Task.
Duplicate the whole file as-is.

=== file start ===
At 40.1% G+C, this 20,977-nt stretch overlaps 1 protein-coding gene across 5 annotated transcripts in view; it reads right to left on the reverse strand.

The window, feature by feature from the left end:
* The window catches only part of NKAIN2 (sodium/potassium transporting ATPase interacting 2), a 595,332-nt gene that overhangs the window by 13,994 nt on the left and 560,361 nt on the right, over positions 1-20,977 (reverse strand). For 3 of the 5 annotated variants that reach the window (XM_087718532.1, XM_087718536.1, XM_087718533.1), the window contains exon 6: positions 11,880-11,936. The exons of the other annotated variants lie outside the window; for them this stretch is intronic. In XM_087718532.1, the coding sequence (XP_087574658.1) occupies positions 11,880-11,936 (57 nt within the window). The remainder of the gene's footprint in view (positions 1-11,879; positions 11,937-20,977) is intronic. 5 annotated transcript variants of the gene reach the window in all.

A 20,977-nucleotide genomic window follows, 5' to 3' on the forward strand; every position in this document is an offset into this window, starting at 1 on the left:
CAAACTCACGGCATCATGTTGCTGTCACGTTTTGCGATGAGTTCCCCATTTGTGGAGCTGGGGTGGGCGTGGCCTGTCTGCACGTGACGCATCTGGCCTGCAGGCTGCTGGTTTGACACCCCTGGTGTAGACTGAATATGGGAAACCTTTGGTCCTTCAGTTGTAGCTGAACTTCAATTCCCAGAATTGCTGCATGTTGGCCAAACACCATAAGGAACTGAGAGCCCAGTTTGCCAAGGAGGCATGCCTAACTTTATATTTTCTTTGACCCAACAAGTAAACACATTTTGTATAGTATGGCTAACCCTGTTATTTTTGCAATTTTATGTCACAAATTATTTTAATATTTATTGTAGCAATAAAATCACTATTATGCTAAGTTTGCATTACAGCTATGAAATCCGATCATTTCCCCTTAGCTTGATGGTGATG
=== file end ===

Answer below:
At 40.1% G+C, this 20,977-nt stretch overlaps 1 protein-coding gene across 5 annotated transcripts in view; it reads right to left on the reverse strand.

The window, feature by feature from the left end:
* The window catches only part of NKAIN2 (sodium/potassium transporting ATPase interacting 2), a 595,332-nt gene that overhangs the window by 13,994 nt on the left and 560,361 nt on the right, over positions 1-20,977 (reverse strand). For 3 of the 5 annotated variants that reach the window (XM_087718532.1, XM_087718536.1, XM_087718533.1), the window contains exon 6: positions 11,880-11,936. The exons of the other annotated variants lie outside the window; for them this stretch is intronic. In XM_087718532.1, the coding sequence (XP_087574658.1) occupies positions 11,880-11,936 (57 nt within the window). The remainder of the gene's footprint in view (positions 1-11,879; positions 11,937-20,977) is intronic. 5 annotated transcript variants of the gene reach the window in all.

A 20,977-nucleotide genomic window follows, 5' to 3' on the forward strand; every position in this document is an offset into this window, starting at 1 on the left:
CAAACTCACGGCATCATGTTGCTGTCACGTTTTGCGATGAGTTCCCCATTTGTGGAGCTGGGGTGGGCGTGGCCTGTCTGCACGTGACGCATCTGGCCTGCAGGCTGCTGGTTTGACACCCCTGGTGTAGACTGAATATGGGAAACCTTTGGTCCTTCAGTTGTAGCTGAACTTCAATTCCCAGAATTGCTGCATGTTGGCCAAACACCATAAGGAACTGAGAGCCCAGTTTGCCAAGGAGGCATGCCTAACTTTATATTTTCTTTGACCCAACAAGTAAACACATTTTGTATAGTATGGCTAACCCTGTTATTTTTGCAATTTTATGTCACAAATTATTTTAATATTTATTGTAGCAATAAAATCACTATTATGCTAAGTTTGCATTACAGCTATGAAATCCGATCATTTCCCCTTAGCTTGATGGTGATG